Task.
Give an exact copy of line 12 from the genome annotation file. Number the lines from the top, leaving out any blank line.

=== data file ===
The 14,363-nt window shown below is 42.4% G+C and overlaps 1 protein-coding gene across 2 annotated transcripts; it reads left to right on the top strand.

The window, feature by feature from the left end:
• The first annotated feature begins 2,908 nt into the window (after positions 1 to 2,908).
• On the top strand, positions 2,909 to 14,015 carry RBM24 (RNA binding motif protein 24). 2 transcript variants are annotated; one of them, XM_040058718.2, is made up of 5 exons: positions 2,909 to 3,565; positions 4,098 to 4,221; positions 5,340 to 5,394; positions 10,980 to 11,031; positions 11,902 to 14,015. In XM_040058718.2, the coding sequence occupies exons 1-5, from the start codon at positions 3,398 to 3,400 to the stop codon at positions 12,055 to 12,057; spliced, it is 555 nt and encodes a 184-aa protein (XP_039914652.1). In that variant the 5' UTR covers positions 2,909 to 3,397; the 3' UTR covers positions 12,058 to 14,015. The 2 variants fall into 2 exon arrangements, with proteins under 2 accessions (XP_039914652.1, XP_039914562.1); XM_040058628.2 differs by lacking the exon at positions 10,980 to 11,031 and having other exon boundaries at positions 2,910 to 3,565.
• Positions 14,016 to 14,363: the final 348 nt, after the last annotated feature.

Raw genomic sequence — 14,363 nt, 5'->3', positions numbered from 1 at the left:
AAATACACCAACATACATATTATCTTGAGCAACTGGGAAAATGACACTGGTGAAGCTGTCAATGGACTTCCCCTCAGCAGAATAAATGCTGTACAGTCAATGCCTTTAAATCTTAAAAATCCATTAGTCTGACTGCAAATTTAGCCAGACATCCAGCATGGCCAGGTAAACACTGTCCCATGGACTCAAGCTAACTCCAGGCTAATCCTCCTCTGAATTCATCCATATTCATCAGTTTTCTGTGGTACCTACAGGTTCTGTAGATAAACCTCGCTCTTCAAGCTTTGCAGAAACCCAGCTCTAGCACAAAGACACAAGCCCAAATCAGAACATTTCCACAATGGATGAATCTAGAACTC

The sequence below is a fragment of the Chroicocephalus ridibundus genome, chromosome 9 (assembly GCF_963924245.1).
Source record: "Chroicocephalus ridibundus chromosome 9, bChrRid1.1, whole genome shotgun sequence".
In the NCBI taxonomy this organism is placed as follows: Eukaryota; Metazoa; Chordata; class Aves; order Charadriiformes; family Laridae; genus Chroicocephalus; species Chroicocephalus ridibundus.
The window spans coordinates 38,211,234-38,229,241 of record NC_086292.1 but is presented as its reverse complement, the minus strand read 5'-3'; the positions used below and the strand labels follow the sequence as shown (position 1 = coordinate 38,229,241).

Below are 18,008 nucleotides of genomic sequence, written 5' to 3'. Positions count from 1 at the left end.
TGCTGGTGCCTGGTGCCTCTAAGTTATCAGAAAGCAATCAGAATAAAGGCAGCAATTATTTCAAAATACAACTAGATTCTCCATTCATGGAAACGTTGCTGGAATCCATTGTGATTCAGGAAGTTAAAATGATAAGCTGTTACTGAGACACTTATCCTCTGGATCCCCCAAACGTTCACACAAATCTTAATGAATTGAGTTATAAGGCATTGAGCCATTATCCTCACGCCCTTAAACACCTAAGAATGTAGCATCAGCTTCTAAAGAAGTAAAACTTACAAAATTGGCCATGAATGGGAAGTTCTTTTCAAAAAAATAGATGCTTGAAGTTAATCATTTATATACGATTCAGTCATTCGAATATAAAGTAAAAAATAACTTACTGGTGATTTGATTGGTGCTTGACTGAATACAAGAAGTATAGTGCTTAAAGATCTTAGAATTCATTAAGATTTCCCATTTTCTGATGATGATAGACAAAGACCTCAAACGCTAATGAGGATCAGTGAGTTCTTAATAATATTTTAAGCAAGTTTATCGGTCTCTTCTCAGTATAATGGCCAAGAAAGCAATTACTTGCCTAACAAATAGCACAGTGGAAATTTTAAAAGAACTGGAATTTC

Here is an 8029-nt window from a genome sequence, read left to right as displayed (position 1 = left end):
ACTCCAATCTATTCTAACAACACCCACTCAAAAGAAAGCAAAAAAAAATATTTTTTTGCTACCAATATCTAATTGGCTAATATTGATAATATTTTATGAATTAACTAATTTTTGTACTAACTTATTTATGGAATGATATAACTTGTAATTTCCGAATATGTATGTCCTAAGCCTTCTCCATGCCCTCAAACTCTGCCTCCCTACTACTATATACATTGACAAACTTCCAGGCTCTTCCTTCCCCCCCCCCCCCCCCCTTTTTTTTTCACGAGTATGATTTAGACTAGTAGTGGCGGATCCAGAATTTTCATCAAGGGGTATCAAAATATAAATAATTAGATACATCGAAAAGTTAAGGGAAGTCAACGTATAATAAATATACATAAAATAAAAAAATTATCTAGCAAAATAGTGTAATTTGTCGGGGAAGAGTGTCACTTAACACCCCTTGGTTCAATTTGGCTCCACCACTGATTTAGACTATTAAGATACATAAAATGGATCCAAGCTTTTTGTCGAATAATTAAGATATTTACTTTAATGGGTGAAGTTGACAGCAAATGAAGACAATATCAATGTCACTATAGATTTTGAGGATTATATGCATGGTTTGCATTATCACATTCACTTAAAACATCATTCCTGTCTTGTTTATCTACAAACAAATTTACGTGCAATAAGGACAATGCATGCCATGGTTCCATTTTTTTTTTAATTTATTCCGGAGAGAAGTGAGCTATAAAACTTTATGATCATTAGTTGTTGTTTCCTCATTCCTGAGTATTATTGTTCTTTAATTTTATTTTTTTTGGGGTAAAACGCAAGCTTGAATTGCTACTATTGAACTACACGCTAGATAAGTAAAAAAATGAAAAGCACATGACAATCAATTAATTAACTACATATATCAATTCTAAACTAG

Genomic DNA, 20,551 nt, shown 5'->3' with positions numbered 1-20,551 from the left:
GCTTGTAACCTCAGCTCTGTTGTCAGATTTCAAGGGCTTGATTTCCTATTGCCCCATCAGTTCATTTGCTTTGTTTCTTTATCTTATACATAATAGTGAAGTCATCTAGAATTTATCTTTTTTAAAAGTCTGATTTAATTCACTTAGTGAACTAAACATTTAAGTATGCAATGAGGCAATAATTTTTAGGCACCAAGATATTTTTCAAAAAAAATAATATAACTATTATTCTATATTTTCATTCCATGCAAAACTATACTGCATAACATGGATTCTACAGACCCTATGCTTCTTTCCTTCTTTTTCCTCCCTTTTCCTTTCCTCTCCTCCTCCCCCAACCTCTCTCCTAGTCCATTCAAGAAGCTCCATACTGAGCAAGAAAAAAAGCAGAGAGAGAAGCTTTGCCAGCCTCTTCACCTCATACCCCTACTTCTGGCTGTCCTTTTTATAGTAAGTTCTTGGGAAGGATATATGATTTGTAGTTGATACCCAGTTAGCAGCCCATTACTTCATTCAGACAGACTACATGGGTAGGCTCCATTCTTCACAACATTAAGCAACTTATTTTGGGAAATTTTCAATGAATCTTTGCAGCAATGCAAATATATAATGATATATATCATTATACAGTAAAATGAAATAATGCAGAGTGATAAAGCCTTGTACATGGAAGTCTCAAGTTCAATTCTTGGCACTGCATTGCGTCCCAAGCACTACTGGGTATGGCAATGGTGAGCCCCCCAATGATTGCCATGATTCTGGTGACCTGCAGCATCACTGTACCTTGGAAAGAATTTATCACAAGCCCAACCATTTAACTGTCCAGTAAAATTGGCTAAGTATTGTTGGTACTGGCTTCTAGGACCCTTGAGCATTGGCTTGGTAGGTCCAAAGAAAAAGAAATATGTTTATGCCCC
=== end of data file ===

Below are 18,008 nucleotides of genomic sequence, written 5' to 3'. Positions count from 1 at the left end.